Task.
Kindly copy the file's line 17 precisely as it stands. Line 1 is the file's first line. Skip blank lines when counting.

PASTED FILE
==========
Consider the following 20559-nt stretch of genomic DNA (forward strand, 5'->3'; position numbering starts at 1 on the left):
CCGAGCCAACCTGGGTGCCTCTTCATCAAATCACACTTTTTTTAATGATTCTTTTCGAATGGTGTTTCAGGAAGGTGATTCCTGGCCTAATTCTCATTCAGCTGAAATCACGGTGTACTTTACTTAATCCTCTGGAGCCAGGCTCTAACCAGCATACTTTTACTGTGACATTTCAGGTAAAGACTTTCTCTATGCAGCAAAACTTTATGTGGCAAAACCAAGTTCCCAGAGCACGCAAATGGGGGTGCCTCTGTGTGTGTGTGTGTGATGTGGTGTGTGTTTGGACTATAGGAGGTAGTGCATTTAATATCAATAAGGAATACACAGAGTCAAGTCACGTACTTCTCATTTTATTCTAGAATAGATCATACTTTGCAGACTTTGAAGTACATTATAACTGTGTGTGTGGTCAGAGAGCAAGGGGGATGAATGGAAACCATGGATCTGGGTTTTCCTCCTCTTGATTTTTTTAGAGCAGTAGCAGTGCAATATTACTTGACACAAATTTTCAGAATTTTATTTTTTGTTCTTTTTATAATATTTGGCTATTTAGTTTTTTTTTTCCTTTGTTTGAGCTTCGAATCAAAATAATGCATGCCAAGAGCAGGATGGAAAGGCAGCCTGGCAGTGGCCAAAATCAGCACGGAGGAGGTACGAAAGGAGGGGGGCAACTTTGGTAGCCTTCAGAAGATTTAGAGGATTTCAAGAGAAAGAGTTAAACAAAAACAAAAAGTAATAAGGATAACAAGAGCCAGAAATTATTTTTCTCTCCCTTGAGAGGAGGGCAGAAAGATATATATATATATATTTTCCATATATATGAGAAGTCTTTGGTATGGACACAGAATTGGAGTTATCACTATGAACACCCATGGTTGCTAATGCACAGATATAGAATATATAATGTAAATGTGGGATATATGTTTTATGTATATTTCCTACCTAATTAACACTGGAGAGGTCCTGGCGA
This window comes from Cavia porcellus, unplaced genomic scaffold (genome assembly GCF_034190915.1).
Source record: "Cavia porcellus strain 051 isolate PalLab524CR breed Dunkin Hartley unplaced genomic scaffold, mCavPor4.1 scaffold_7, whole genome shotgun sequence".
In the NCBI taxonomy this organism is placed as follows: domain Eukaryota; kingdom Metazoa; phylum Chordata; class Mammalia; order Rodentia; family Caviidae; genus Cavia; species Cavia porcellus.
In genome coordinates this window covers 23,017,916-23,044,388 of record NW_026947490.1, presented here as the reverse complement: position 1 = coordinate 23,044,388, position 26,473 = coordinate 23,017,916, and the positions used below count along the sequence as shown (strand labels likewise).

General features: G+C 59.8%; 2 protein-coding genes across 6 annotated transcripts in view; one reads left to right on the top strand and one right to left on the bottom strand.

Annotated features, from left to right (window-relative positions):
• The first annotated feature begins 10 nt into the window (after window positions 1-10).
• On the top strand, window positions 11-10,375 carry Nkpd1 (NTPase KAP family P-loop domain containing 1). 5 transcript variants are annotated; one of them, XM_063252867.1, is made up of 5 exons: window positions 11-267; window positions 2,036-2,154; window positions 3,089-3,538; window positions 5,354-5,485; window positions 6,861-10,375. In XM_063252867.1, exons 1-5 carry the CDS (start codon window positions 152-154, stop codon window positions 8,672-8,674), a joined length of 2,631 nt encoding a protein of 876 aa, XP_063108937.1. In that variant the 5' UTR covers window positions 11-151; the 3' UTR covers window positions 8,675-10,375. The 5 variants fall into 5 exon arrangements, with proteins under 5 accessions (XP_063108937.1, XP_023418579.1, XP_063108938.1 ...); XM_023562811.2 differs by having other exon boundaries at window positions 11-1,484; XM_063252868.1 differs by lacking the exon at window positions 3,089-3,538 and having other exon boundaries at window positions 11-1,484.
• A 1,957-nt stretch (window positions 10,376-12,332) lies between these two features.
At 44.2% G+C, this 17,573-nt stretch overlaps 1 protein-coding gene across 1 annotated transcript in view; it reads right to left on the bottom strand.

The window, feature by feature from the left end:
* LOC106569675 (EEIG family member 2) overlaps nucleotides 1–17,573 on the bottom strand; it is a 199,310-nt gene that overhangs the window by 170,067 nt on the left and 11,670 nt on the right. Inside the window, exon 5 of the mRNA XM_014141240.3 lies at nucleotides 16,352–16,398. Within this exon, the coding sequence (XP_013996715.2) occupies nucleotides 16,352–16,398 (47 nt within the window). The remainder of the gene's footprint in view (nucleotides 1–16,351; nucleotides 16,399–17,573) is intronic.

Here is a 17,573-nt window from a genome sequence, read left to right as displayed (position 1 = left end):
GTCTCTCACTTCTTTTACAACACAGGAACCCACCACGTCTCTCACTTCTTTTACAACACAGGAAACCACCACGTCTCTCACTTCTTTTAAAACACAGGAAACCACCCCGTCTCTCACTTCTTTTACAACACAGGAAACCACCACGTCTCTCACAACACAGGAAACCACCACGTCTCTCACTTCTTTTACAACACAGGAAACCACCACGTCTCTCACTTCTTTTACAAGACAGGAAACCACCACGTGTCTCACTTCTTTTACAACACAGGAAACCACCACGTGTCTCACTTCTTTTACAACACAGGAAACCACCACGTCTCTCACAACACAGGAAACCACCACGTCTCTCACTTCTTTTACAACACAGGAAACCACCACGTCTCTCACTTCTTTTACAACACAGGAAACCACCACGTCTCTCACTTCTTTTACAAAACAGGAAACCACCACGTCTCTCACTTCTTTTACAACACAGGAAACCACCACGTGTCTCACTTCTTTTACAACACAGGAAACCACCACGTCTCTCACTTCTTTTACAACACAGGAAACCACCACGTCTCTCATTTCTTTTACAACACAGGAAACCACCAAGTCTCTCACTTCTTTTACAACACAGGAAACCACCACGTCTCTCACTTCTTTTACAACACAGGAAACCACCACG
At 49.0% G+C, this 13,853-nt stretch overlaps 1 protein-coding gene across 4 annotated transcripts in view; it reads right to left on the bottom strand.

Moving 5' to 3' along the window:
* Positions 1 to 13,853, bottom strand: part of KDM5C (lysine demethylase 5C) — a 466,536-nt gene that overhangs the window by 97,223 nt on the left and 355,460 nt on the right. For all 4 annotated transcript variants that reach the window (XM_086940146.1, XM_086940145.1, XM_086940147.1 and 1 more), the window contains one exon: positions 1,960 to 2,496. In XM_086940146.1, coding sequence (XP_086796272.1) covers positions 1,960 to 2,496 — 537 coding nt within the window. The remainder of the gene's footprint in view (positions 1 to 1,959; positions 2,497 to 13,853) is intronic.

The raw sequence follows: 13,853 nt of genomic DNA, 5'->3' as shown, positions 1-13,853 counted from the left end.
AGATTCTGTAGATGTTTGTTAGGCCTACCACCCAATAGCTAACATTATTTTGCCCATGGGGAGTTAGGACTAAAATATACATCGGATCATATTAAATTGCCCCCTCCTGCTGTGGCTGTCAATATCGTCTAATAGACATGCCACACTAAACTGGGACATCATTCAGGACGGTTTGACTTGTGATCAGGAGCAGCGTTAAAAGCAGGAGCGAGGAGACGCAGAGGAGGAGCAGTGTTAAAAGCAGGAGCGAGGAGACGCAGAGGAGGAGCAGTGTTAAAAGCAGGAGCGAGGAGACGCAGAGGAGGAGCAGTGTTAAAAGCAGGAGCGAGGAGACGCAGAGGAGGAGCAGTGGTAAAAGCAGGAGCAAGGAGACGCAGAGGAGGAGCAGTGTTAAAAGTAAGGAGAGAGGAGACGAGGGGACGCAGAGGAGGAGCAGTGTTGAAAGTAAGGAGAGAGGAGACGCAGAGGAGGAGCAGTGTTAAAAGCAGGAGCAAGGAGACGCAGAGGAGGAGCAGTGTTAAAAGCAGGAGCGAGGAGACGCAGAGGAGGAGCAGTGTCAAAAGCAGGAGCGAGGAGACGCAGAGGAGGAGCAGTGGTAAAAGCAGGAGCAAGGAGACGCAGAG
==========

At 49.0% G+C, this 13,853-nt stretch overlaps 1 protein-coding gene across 4 annotated transcripts in view; it reads right to left on the bottom strand.